The Embassy of France has taken the first steps toward installing a green roof on the largest of its three buildings in Georgetown, deputy press counselor Dana Purcarescu says.
The Embassy had the plugs for the 10,000-square-foot roof installed in December. In March, when the weather is warmer, the plant cuttings will be added. It will be at least a year before the plants have grown to their full sizes.
Ultimately, "we are expecting a 'prairie' look," Purcarescu says in an email.
The Embassy decided to install its green roof after contemplating a number of sustainability measures. A green roof turned out to be one of the most feasible.
Green roofs cool the interior of a building by using living, growing plants to absorb heat; the plants' roots also reduce stormwater runoff.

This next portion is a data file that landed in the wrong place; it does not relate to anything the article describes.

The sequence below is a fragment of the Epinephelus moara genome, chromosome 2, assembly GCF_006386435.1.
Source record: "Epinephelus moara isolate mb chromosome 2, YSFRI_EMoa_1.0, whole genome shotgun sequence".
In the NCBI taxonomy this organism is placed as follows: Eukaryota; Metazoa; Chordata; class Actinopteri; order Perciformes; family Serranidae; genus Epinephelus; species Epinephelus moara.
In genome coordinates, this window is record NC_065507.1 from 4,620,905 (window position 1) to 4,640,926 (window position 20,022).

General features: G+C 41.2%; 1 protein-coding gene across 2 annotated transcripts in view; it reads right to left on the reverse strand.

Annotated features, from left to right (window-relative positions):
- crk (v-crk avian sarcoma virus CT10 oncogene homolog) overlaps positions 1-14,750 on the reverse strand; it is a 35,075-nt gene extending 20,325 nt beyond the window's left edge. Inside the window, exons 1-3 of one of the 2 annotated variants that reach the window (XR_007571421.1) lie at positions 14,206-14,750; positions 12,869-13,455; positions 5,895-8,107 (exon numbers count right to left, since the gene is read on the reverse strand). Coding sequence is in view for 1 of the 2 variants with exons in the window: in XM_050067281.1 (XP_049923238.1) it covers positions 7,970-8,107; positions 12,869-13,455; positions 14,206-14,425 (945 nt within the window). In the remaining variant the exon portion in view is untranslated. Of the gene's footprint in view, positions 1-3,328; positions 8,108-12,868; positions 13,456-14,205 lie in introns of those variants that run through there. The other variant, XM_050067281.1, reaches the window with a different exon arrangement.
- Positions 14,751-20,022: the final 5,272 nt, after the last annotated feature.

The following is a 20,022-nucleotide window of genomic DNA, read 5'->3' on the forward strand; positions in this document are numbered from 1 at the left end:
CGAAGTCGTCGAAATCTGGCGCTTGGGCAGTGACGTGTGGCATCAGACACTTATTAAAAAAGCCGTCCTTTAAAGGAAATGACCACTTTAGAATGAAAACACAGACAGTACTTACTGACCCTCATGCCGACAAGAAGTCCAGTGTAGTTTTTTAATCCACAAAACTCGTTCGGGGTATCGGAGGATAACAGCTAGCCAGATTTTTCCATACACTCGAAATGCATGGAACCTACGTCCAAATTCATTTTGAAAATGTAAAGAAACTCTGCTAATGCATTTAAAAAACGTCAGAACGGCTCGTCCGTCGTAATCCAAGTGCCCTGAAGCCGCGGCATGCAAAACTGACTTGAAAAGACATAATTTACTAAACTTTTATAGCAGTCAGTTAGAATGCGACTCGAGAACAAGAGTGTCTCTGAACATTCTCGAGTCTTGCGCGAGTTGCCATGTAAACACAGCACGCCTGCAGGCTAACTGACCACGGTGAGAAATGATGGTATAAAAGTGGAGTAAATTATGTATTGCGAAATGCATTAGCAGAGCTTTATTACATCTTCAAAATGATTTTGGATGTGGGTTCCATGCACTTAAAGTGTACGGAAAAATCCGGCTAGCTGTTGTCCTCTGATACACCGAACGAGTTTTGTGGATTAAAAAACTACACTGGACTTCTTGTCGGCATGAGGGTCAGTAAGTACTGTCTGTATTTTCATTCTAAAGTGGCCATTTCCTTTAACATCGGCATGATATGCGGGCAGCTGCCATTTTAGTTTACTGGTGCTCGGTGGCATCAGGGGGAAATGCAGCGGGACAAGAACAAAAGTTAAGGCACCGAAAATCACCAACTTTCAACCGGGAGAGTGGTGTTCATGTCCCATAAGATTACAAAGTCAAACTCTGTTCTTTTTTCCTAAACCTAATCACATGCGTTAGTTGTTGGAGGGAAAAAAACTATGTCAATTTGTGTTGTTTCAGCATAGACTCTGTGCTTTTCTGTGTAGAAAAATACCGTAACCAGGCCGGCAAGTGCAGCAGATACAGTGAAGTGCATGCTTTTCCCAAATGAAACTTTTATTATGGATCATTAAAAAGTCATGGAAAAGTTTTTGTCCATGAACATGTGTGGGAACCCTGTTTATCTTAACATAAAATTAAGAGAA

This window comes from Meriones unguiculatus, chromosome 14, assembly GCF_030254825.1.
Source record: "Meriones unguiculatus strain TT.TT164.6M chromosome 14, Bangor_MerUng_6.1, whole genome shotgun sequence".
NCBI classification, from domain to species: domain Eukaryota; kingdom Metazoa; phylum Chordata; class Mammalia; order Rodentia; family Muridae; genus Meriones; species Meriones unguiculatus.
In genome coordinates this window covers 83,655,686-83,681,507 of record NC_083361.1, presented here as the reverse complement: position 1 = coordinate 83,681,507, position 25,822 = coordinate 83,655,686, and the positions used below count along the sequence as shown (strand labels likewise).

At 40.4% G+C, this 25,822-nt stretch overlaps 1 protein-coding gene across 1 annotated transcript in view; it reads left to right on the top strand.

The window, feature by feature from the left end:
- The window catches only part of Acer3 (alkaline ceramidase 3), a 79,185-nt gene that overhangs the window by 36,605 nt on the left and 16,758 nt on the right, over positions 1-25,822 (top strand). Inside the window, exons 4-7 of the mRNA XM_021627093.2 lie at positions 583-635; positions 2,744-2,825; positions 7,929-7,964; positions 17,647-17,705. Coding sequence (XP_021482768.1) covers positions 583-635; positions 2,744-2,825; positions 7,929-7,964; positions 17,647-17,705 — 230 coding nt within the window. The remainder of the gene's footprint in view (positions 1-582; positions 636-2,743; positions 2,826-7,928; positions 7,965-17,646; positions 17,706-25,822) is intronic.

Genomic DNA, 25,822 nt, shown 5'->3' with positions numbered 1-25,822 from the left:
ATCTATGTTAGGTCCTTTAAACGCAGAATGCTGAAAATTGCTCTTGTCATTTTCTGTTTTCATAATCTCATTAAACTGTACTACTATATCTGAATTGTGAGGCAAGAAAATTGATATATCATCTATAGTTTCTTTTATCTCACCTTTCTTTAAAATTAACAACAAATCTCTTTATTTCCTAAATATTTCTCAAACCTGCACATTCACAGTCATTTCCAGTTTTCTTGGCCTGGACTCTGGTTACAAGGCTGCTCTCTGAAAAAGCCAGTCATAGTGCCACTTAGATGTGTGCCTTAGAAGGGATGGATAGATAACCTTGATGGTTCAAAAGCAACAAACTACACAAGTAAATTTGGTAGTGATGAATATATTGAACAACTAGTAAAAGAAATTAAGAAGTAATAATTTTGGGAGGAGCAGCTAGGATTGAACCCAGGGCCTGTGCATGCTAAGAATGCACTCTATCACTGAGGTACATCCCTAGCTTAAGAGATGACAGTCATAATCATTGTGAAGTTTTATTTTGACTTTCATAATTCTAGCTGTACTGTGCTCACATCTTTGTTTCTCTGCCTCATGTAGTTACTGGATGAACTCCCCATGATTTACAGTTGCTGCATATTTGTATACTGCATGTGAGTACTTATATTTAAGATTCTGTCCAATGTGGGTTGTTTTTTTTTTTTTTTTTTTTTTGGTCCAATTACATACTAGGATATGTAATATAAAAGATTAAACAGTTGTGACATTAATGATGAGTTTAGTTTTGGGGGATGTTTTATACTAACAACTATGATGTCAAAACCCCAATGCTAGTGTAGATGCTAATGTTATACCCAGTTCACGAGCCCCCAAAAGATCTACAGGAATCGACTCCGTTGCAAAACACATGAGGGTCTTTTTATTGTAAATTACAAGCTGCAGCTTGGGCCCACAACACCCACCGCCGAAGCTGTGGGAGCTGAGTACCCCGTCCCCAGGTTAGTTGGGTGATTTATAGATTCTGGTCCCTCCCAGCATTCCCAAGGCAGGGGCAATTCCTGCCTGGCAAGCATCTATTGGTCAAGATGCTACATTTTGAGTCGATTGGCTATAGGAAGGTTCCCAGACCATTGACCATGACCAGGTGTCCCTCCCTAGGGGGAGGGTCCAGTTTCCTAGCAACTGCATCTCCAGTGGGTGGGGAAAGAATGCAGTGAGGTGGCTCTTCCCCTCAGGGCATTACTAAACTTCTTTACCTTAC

The project's expected impact is difficult to quantify, Purcarescu says, as the Embassy is undertaking a number of other energy-saving projects simultaneously, such as improving the four-decades-old building's insulation. Therefore, it won't be easy to identify which of the energy-saving measures contributed to exactly what -- however, Purcarescu said in a phone interview, at minimum the roof should lower interior temperatures by a few degrees Celsius, which in itself is enough to break even on the cost of the roof. (The Embassy spent $128,000 on installation, but a portion was covered by the Anacostia Watershed Society.)
The plants will also cut the maintenance needed on the roof in half. "Currently refurbishments take place every 20 years, and cost $240,000," Purcarescu says.
By Rachel Kaufman. This story originally appeared in Elevation DC on Jan. 17, 2013.